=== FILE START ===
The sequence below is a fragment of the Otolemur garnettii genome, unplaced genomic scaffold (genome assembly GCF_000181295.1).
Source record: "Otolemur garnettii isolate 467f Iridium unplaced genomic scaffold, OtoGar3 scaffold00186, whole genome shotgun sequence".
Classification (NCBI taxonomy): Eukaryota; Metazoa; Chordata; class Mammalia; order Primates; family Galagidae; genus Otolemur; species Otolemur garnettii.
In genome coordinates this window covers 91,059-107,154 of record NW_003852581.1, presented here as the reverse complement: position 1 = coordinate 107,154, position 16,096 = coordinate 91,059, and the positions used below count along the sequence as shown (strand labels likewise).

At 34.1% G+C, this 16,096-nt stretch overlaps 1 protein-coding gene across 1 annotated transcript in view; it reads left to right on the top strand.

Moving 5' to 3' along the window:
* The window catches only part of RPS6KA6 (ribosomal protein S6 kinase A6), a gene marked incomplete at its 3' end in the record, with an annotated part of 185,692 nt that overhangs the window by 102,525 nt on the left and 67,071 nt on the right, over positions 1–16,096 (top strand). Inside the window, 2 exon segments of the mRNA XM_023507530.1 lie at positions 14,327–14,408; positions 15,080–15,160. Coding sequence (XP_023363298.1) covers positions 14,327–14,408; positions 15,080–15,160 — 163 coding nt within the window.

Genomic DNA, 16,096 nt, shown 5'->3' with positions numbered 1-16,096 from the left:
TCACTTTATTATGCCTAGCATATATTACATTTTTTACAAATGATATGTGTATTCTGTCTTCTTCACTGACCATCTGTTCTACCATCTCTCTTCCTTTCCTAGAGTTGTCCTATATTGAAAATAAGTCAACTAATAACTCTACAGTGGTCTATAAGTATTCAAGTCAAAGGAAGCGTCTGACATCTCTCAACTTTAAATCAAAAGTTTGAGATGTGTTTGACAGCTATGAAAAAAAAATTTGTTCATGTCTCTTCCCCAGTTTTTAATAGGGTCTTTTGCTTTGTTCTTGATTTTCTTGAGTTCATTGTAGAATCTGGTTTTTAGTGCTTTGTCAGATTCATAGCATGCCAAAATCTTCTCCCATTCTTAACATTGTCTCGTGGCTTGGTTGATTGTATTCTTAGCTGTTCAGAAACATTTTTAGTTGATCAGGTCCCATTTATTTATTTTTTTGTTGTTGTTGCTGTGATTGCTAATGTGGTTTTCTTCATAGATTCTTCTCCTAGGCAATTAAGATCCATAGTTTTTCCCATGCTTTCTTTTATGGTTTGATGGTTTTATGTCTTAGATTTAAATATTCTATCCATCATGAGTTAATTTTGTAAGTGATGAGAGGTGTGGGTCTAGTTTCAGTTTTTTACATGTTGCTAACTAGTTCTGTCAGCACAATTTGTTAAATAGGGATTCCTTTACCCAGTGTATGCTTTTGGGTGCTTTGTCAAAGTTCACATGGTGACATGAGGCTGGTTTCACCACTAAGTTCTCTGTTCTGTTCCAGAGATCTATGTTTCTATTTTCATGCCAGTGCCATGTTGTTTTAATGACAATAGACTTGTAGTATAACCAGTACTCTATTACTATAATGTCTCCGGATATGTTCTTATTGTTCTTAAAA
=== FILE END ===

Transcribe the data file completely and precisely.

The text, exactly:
The sequence below is a fragment of the Otolemur garnettii genome, unplaced genomic scaffold (genome assembly GCF_000181295.1).
Source record: "Otolemur garnettii isolate 467f Iridium unplaced genomic scaffold, OtoGar3 scaffold00186, whole genome shotgun sequence".
Classification (NCBI taxonomy): Eukaryota; Metazoa; Chordata; class Mammalia; order Primates; family Galagidae; genus Otolemur; species Otolemur garnettii.
In genome coordinates this window covers 91,059-107,154 of record NW_003852581.1, presented here as the reverse complement: position 1 = coordinate 107,154, position 16,096 = coordinate 91,059, and the positions used below count along the sequence as shown (strand labels likewise).

At 34.1% G+C, this 16,096-nt stretch overlaps 1 protein-coding gene across 1 annotated transcript in view; it reads left to right on the top strand.

Moving 5' to 3' along the window:
* The window catches only part of RPS6KA6 (ribosomal protein S6 kinase A6), a gene marked incomplete at its 3' end in the record, with an annotated part of 185,692 nt that overhangs the window by 102,525 nt on the left and 67,071 nt on the right, over positions 1–16,096 (top strand). Inside the window, 2 exon segments of the mRNA XM_023507530.1 lie at positions 14,327–14,408; positions 15,080–15,160. Coding sequence (XP_023363298.1) covers positions 14,327–14,408; positions 15,080–15,160 — 163 coding nt within the window.

Genomic DNA, 16,096 nt, shown 5'->3' with positions numbered 1-16,096 from the left:
TCACTTTATTATGCCTAGCATATATTACATTTTTTACAAATGATATGTGTATTCTGTCTTCTTCACTGACCATCTGTTCTACCATCTCTCTTCCTTTCCTAGAGTTGTCCTATATTGAAAATAAGTCAACTAATAACTCTACAGTGGTCTATAAGTATTCAAGTCAAAGGAAGCGTCTGACATCTCTCAACTTTAAATCAAAAGTTTGAGATGTGTTTGACAGCTATGAAAAAAAAATTTGTTCATGTCTCTTCCCCAGTTTTTAATAGGGTCTTTTGCTTTGTTCTTGATTTTCTTGAGTTCATTGTAGAATCTGGTTTTTAGTGCTTTGTCAGATTCATAGCATGCCAAAATCTTCTCCCATTCTTAACATTGTCTCGTGGCTTGGTTGATTGTATTCTTAGCTGTTCAGAAACATTTTTAGTTGATCAGGTCCCATTTATTTATTTTTTTGTTGTTGTTGCTGTGATTGCTAATGTGGTTTTCTTCATAGATTCTTCTCCTAGGCAATTAAGATCCATAGTTTTTCCCATGCTTTCTTTTATGGTTTGATGGTTTTATGTCTTAGATTTAAATATTCTATCCATCATGAGTTAATTTTGTAAGTGATGAGAGGTGTGGGTCTAGTTTCAGTTTTTTACATGTTGCTAACTAGTTCTGTCAGCACAATTTGTTAAATAGGGATTCCTTTACCCAGTGTATGCTTTTGGGTGCTTTGTCAAAGTTCACATGGTGACATGAGGCTGGTTTCACCACTAAGTTCTCTGTTCTGTTCCAGAGATCTATGTTTCTATTTTCATGCCAGTGCCATGTTGTTTTAATGACAATAGACTTGTAGTATAACCAGTACTCTATTACTATAATGTCTCCGGATATGTTCTTATTGTTCTTAAAA